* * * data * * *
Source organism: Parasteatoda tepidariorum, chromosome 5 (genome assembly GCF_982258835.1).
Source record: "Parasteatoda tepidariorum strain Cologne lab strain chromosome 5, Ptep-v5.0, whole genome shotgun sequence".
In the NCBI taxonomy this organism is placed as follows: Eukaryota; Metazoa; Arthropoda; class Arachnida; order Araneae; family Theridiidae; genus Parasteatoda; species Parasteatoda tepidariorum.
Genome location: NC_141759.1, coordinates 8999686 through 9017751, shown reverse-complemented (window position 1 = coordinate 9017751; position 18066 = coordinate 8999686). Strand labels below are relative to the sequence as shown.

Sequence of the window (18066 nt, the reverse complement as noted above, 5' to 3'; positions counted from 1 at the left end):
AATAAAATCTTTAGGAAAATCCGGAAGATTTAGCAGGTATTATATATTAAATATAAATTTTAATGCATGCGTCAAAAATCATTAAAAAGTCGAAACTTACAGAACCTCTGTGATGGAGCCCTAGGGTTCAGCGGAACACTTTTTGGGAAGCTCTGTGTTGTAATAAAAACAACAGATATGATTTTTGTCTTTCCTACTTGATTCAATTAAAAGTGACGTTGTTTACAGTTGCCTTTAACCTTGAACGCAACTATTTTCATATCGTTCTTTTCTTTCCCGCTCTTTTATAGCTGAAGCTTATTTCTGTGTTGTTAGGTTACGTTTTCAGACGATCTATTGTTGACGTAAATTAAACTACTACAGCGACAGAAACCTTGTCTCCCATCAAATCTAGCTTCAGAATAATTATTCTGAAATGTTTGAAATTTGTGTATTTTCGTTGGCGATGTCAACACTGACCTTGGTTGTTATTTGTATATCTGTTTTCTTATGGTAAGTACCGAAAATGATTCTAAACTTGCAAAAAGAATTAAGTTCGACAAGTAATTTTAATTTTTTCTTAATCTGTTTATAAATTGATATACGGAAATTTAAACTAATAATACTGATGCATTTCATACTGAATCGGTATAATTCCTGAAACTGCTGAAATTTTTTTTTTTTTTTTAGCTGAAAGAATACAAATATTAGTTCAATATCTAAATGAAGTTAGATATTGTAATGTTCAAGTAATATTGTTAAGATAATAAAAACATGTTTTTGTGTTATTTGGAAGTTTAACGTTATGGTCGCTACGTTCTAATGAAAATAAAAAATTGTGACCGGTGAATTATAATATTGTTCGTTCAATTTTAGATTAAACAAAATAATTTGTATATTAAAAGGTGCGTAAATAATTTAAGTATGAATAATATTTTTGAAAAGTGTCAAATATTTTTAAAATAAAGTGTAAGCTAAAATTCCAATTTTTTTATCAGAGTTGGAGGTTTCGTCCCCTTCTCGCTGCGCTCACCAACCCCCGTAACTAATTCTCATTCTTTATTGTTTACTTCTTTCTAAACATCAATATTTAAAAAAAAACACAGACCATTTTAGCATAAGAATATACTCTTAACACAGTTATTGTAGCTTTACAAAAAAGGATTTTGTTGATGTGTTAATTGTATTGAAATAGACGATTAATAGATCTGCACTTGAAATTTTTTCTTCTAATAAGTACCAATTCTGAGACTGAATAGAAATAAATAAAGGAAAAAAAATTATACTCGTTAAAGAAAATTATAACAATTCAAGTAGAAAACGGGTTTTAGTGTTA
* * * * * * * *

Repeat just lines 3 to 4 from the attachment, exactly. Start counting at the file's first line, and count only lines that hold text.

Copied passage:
In the NCBI taxonomy this organism is placed as follows: Eukaryota; Metazoa; Arthropoda; class Arachnida; order Araneae; family Theridiidae; genus Parasteatoda; species Parasteatoda tepidariorum.
Genome location: NC_141759.1, coordinates 8999686 through 9017751, shown reverse-complemented (window position 1 = coordinate 9017751; position 18066 = coordinate 8999686). Strand labels below are relative to the sequence as shown.